Pay Attention Parents Childhood Obesity on the Rise
According to the 2007-2008 National Health and Nutrition Examination Survey, 17 percent of American children and adolescents aged 2 to 19 years are obese. Childhood obesity is associated with a variety of health conditions such as cardiovascular disease, high blood pressure, high cholesterol, and Type 2 diabetes.
Among pre-school-age children aged 2 to 5 years, obesity increased from 5 between 1976 and 1980 to 10.4 percent between 2007 and 2008. Among 6 to 11 years olds, obesity increased from 6.5 to 19.6 percent and among adolescents aged 12 to 19, obesity increased from 5 to 18.1 percent during the same period.
For children aged 2 to 19, childhood obesity is defined as a BMI at or above the 95th percentile for children of the same age and sex, according to the United States Centers for Disease Control and Prevention.
Many experts believe that the rise in technological innovations, including video games and computers, contribute to childhood obesity. Parents should encourage their children to get involved in extracurricular activities. By getting children involved, it gives them less time to sit in front of the television and computer.
The study also found that children who are obese are much more likely to stay obese growing into adulthood. Obesity is one of the leading causes of a decrease in life expectancy, which demonstrates the impact of childhood obesity.
It is important to remember that children do not get fat all on their own, they have help from a variety of sources, including their parents, who sometimes turn a blind eye to the fact that their children are overweight and becoming unhealthy adults.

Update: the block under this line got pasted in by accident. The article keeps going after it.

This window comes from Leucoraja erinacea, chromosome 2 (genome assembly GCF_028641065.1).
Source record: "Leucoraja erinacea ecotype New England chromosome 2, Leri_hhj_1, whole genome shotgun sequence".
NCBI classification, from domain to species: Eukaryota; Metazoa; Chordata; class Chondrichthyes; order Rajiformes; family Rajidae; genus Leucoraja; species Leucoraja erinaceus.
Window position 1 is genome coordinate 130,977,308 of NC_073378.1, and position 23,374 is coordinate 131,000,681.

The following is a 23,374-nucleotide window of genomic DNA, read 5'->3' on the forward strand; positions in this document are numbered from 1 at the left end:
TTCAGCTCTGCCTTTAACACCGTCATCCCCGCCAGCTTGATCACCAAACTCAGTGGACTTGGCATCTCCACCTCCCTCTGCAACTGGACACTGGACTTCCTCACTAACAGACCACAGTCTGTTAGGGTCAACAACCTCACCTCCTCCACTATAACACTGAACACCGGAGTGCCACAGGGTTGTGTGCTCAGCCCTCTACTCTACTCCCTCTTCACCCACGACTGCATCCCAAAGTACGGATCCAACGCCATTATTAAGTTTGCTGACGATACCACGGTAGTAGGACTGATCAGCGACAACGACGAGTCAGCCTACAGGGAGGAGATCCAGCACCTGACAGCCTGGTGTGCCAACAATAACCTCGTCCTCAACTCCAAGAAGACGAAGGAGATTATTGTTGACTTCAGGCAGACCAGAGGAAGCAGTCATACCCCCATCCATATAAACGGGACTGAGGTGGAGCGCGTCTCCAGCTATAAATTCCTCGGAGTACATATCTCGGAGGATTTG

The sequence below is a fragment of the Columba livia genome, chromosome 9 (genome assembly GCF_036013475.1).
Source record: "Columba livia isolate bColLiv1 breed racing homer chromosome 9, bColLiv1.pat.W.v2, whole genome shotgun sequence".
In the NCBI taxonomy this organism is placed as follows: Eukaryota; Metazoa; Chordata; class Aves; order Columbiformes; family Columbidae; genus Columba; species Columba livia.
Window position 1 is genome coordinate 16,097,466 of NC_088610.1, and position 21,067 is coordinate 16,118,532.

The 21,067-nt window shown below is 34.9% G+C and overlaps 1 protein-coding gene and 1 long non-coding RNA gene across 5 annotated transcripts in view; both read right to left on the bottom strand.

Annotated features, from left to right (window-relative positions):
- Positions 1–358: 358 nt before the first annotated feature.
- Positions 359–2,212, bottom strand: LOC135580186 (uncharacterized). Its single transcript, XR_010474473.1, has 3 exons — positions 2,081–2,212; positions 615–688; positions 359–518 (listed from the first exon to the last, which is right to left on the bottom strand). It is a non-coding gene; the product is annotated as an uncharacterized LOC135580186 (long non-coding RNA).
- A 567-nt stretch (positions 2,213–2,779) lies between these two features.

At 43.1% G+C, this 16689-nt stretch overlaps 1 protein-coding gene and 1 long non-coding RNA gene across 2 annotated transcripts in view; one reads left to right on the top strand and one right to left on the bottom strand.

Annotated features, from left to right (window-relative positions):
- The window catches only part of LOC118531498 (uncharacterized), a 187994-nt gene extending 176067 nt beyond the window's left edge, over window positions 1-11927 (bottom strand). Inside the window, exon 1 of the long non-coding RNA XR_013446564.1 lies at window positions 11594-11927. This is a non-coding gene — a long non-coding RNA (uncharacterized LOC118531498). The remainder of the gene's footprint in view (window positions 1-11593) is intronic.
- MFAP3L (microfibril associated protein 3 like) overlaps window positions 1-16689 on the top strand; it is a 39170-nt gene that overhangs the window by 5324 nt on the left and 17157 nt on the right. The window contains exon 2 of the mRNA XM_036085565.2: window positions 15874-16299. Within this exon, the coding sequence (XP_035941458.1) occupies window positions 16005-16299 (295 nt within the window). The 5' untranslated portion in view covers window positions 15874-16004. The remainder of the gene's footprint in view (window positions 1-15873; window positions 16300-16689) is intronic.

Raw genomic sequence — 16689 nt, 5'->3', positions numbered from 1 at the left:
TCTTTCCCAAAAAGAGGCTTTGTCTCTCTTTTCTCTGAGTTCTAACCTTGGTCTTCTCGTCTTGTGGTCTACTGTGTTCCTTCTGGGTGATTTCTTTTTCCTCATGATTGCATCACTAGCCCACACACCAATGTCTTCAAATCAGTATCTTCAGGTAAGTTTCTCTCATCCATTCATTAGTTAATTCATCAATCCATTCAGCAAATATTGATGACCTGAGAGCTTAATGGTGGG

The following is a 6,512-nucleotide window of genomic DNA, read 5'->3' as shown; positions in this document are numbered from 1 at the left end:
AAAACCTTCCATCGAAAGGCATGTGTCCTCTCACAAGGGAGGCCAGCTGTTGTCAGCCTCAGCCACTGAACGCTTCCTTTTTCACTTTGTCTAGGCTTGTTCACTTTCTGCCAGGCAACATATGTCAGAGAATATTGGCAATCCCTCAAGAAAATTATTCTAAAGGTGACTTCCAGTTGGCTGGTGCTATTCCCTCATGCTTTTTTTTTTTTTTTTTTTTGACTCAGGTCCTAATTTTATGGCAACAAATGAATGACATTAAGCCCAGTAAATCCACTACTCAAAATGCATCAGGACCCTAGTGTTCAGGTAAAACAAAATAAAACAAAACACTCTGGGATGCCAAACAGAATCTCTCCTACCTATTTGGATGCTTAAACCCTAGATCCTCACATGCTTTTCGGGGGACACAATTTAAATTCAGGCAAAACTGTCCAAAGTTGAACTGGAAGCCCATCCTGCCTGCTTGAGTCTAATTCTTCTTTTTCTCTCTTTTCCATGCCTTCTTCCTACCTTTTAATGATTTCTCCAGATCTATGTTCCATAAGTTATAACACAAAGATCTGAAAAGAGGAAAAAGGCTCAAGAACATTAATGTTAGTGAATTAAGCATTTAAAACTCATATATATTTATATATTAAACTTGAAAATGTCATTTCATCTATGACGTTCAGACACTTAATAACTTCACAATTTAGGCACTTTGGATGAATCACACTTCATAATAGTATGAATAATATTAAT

In a poll, 84% of parents rated their children as having an normal or healthy weight, while in fact that was not true in many of the cases. There were also cultural issues that were addressed in the report, such as Latino parents preferring to have children who were a little on the heavier side and African American parents more likely to underestimate the weight of their children, and more likely to have an overweight child.
Children also do not have a lot of money, and when they go out with friends they tend to eat unhealthy fast food, such as McDonald’s or Burger King. Parents need to be more aware of their child’s habits so that this trend does not continue become an ongoing concern.
In order to keep our children healthy, we will need to decrease these growing numbers. Parents should begin to take a hard look at their children’s weight and begin to get involved with healthy habits to prevent obesity, which is on the rise.